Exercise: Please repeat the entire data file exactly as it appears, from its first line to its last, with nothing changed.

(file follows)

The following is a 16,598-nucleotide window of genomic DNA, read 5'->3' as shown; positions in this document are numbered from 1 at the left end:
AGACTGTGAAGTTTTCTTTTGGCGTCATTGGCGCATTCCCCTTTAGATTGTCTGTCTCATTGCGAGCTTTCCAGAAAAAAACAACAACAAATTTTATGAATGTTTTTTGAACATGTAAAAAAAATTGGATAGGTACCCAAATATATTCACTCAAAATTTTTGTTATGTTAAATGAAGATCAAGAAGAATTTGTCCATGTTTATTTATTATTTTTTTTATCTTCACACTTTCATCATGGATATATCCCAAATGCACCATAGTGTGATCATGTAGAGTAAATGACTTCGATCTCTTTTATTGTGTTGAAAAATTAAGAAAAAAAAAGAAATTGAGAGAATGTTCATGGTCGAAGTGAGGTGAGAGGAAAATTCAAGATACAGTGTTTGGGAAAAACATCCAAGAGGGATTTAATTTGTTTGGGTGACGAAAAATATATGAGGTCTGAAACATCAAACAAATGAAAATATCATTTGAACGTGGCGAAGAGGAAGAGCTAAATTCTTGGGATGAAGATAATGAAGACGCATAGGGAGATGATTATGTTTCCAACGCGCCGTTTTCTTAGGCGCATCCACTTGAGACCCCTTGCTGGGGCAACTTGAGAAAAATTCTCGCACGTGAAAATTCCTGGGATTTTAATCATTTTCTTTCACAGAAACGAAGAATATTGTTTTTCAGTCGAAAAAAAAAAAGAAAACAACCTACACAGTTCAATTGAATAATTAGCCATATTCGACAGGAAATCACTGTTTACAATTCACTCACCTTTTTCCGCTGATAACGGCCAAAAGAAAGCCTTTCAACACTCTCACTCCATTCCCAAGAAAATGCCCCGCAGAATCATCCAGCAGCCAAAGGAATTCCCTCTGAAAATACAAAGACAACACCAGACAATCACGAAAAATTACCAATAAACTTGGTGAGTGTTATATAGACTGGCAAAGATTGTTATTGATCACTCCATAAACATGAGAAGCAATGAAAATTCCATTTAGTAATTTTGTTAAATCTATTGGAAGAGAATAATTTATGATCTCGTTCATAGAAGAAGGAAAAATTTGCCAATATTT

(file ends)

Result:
The following is a 16,598-nucleotide window of genomic DNA, read 5'->3' as shown; positions in this document are numbered from 1 at the left end:
AGACTGTGAAGTTTTCTTTTGGCGTCATTGGCGCATTCCCCTTTAGATTGTCTGTCTCATTGCGAGCTTTCCAGAAAAAAACAACAACAAATTTTATGAATGTTTTTTGAACATGTAAAAAAAATTGGATAGGTACCCAAATATATTCACTCAAAATTTTTGTTATGTTAAATGAAGATCAAGAAGAATTTGTCCATGTTTATTTATTATTTTTTTTATCTTCACACTTTCATCATGGATATATCCCAAATGCACCATAGTGTGATCATGTAGAGTAAATGACTTCGATCTCTTTTATTGTGTTGAAAAATTAAGAAAAAAAAAGAAATTGAGAGAATGTTCATGGTCGAAGTGAGGTGAGAGGAAAATTCAAGATACAGTGTTTGGGAAAAACATCCAAGAGGGATTTAATTTGTTTGGGTGACGAAAAATATATGAGGTCTGAAACATCAAACAAATGAAAATATCATTTGAACGTGGCGAAGAGGAAGAGCTAAATTCTTGGGATGAAGATAATGAAGACGCATAGGGAGATGATTATGTTTCCAACGCGCCGTTTTCTTAGGCGCATCCACTTGAGACCCCTTGCTGGGGCAACTTGAGAAAAATTCTCGCACGTGAAAATTCCTGGGATTTTAATCATTTTCTTTCACAGAAACGAAGAATATTGTTTTTCAGTCGAAAAAAAAAAAGAAAACAACCTACACAGTTCAATTGAATAATTAGCCATATTCGACAGGAAATCACTGTTTACAATTCACTCACCTTTTTCCGCTGATAACGGCCAAAAGAAAGCCTTTCAACACTCTCACTCCATTCCCAAGAAAATGCCCCGCAGAATCATCCAGCAGCCAAAGGAATTCCCTCTGAAAATACAAAGACAACACCAGACAATCACGAAAAATTACCAATAAACTTGGTGAGTGTTATATAGACTGGCAAAGATTGTTATTGATCACTCCATAAACATGAGAAGCAATGAAAATTCCATTTAGTAATTTTGTTAAATCTATTGGAAGAGAATAATTTATGATCTCGTTCATAGAAGAAGGAAAAATTTGCCAATATTT